Winter Park man documents, coaches Afghanistan female ultra-runners |

Winter Park man documents, coaches Afghanistan female ultra-runners

Bryce Martin
Sky-Hi News
Out of the city away from the chaotic streets of Kabul, running in a place that has undoubtedly seen the darker days of Kabul's unsettled history, but now is bearing witness to the light of a hopeful future.
Tyler Tomasello/courtesy photo

GRANBY — When Tyler Tomasello returned to Winter Park from Afghanistan, he wasn’t expecting it to be harder than when he left for the war-torn country. But it was — and still is, he said.

“I got to see a part of Afghanistan not many people get to see,” Tomasello said.

Tomasello, a local freelance photographer and ultra-running guru, spent a little more than a month overseas in April documenting and coaching a group of courageous Afghan women who were to compete in an upcoming ultra marathon.

He anticipated danger, going as far as purchasing body armor before embarking upon his journey. He would be traveling alone, meeting up with a nonprofit group called Free to Run, which gives women a safe place to run in Kabul and around Afghanistan. The group was also putting together a curriculum for a life-skills program at area schools and clubs.

It’s more than just a tumultuous atmosphere in Afghanistan, Tomasello explained, and for women to show a hint of independence, namely running in public, it’s considered dangerous. Though now free from Taliban rule, Afghanistan is in the process of rebuilding and shifting attitudes, albeit slowly.

Despite the massive security and battle-scarred appearance, the 34-year-old Winter Park native experienced an Afghanistan not portrayed in the mainstream media — one of colorful, active people, who he came to respect and appreciate. And the feeling was mutual, he said.

“I became a member of their family,” he said.

Still, the atmosphere that surrounded him was drastically mixed. He acknowledged that while the people were pleasant and hospitable, there was only an illusion of safety from day to day.

He would observe frequent security checkpoints with heavily armed military. On his flight into Kabul’s airport, he could make out the sites from bomb blasts. The airport was tattered and downtrodden. While driving around, he would notice a random palace that had been destroyed.

“There were probably three to four attacks a week while I was there,” he said. Those were from suicide bombers. “One day, there was a total siege of Kabul, bombed like three police stations, militants in the street shooting. You never hear about this stuff on the news.”

A suicide bomber blew up in the city center hiding in a group of photographers. Several were killed.

There was no mistaking it: Afghanistan was still a country very much reeling from war. There was always the threat of terrorist activity. At any time, there could be an attack.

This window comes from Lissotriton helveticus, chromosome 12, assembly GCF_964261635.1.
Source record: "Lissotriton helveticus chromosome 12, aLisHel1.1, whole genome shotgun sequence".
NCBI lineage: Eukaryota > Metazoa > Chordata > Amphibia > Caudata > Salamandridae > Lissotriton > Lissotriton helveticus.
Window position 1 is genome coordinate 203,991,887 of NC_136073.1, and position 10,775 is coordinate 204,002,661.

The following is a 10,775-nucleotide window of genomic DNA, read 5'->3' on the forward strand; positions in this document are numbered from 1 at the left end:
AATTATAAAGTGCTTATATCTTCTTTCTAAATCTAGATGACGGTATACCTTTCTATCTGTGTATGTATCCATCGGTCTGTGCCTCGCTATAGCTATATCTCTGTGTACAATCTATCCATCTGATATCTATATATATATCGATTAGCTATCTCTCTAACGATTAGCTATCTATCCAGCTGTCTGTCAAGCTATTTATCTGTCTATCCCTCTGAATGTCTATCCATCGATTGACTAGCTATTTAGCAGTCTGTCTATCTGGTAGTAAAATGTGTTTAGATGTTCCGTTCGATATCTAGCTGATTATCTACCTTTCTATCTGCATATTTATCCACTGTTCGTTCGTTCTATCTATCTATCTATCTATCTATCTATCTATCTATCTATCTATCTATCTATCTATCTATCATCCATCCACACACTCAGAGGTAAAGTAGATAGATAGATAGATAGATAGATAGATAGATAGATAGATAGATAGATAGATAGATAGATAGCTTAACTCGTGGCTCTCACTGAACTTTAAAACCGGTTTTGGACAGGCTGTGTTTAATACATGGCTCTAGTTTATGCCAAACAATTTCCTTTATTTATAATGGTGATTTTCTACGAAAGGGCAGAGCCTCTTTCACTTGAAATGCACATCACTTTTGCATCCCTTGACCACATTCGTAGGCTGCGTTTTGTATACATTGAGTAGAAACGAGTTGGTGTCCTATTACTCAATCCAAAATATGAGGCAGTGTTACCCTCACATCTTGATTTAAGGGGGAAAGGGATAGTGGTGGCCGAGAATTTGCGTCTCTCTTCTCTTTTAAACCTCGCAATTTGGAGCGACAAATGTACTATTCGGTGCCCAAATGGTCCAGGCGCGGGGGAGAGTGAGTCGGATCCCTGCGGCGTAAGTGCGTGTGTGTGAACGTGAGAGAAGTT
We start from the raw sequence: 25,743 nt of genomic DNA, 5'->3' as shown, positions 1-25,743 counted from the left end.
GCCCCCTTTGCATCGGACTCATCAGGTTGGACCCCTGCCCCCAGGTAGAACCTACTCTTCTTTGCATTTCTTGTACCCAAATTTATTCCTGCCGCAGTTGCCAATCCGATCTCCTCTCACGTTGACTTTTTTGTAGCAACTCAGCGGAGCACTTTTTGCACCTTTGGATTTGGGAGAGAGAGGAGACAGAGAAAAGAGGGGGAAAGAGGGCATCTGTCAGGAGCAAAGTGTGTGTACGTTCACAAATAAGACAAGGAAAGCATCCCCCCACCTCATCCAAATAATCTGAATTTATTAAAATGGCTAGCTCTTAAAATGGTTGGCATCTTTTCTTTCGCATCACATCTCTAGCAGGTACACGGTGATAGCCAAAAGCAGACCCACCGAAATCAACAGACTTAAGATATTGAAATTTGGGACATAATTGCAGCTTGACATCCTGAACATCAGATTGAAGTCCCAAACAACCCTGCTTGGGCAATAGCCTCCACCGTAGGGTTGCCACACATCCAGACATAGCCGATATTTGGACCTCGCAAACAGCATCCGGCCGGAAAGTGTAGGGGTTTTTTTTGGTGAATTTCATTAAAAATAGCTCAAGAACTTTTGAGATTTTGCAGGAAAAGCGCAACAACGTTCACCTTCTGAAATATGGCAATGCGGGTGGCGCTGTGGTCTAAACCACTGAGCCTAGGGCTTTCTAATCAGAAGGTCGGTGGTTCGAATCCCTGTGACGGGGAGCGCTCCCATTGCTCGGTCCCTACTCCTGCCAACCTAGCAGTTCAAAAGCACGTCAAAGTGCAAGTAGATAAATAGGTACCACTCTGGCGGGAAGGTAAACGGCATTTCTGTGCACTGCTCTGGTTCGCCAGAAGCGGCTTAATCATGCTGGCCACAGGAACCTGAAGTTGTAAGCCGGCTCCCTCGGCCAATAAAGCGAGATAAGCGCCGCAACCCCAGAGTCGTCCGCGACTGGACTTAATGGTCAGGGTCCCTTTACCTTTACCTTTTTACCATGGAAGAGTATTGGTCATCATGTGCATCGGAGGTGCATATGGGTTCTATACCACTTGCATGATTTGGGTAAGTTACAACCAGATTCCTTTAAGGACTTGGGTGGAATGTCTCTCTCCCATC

But the people who Tomasello encountered seemed to make that reality fade.

For the love of sport

With his camera equipment in hand and an eager attitude, Tomasello followed the group of Afghani women, ranging in age from 23 to 27, to a location about three miles outside the relative safety of the “green zone,” where the embassies and military bases are established in Kabul.

It was there, on a 0.8-mile stretch of road flanked by barbed wire security gates and a concrete blast wall, where the women would run. They were training for the Gobi Desert March in Mongolia, a 250-kilometer stage race.

They faced occasional harassment, like when boys would throw rocks at them and yell insults. The women’s stride continued unfazed.

“It’s taboo for a woman to be doing any kind of sport because when the Taliban was in control, women weren’t allowed to do any sports,” Tomasello explained. “If they were caught, worse-case they get killed.”

“Just to run 200 feet is risking their lives,” he added. “These girls are really standing up against the status quo and trying to change things a little bit.”

They persevered in the name of sport, loving what they were doing and not letting people detract from their passion.

Their attitude fit in well with Tomasello’s mission.

“I did this for the love of sport and women’s rights — humanity as a whole,” he said. “They deserve to have their voice heard.”

Expectations vs. experience

As Tomasello’s time in Afghanistan progressed, he shrugged off his initial feelings of uncertainty and fear, becoming more ingrained with the people and the culture.

“It’s a simpler lifestyle,” he said. “People are more open.”

Tomasello balks at the stereotype that many Afghan people disdain the U.S. and Americans. While that is usually true for the Taliban soldiers and other terrorists still active there, it’s not for the typical residents of Kabul.

He believes the mainstream media focuses far too much on the sensationalism of the violence over there and not the people.

“I think we all, here in America, think we know what Afghanistan is like from what we see on the news,” he admitted, saying he, too, had those expectations of the country before he left American soil.

“But when I got there, you walk down the street and see men hugging and kissing each other on the cheek and holding hands. Everyone is smiling and laughing,” he said.

He recalled a point when he was walking around Kabul and somebody invited him into their shop to look at their colorful, intricate rugs for sale. He suddenly found himself sitting on one of those rugs drinking tea for half an hour, enjoying great conversation.

“It’s a very welcoming society, and everybody’s so kind and nice,” he said. “The opposite of what I expected.”

His experience was so positive that he’s planning to return to Afghanistan and keeps in frequent contact via Skype and social media with the friends he made there.

“I wish everybody could go there,” he said. “It’s an absolutely incredible place.”